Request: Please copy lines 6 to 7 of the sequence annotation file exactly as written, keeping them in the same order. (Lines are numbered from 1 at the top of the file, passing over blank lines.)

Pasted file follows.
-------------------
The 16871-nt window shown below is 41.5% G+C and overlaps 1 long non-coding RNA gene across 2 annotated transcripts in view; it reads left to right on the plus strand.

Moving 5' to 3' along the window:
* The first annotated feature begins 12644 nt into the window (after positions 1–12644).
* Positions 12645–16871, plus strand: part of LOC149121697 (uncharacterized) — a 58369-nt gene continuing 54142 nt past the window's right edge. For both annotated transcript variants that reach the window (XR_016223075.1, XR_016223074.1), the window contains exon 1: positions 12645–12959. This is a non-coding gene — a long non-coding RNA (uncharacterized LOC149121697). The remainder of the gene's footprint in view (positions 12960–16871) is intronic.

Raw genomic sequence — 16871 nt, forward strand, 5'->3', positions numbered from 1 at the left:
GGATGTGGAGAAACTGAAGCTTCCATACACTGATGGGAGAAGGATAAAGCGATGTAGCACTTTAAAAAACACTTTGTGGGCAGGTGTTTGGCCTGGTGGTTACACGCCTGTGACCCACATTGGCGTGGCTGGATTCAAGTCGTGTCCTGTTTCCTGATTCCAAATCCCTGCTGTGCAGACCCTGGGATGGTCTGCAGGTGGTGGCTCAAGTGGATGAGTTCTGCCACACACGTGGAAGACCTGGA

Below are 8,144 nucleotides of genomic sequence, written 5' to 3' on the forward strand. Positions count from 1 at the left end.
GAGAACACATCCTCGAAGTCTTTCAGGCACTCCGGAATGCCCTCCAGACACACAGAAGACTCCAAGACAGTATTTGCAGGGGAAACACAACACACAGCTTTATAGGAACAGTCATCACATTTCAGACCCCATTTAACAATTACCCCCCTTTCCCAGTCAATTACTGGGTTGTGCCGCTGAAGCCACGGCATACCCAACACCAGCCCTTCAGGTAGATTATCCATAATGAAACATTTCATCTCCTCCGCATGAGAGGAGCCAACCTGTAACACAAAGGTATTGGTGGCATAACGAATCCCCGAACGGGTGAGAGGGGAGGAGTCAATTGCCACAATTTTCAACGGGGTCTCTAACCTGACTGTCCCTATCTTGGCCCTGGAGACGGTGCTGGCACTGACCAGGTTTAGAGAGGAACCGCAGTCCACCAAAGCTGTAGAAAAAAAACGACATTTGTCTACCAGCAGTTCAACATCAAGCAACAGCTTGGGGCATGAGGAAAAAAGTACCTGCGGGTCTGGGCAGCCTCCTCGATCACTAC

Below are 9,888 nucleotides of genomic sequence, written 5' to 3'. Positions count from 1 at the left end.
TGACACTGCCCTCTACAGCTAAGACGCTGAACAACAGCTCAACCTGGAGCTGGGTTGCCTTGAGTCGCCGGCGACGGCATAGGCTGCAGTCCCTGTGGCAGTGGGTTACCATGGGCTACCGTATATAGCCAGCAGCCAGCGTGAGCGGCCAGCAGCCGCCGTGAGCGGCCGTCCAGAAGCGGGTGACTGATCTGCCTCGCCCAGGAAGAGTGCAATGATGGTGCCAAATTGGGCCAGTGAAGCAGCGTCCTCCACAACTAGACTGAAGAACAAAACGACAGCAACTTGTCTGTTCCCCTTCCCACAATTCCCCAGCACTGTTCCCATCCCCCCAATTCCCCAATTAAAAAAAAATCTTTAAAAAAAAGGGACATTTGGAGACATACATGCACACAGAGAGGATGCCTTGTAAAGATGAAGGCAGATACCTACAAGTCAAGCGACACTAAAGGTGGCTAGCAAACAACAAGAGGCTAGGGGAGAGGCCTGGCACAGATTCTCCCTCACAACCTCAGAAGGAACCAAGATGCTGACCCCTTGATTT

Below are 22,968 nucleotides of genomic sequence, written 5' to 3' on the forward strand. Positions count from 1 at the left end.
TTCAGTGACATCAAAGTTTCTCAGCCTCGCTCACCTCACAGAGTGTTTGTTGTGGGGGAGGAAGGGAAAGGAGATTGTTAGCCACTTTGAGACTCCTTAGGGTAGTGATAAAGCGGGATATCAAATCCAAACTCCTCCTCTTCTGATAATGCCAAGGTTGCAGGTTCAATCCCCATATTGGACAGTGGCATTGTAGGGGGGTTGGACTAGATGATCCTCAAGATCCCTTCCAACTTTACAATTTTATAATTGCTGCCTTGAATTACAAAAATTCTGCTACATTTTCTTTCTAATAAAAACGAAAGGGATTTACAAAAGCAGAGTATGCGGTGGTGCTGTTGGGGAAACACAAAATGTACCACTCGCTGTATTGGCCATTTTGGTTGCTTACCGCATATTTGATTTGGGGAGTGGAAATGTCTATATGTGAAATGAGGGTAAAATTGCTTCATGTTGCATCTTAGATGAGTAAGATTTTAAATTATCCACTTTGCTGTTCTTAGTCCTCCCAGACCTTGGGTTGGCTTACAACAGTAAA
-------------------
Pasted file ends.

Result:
GGATGTGGAGAAACTGAAGCTTCCATACACTGATGGGAGAAGGATAAAGCGATGTAGCACTTTAAAAAACACTTTGTGGGCAGGTGTTTGGCCTGGTGGTTACACGCCTGTGACCCACATTGGCGTGGCTGGATTCAAGTCGTGTCCTGTTTCCTGATTCCAAATCCCTGCTGTGCAGACCCTGGGATGGTCTGCAGGTGGTGGCTCAAGTGGATGAGTTCTGCCACACACGTGGAAGACCTGGA

Below are 8,144 nucleotides of genomic sequence, written 5' to 3' on the forward strand. Positions count from 1 at the left end.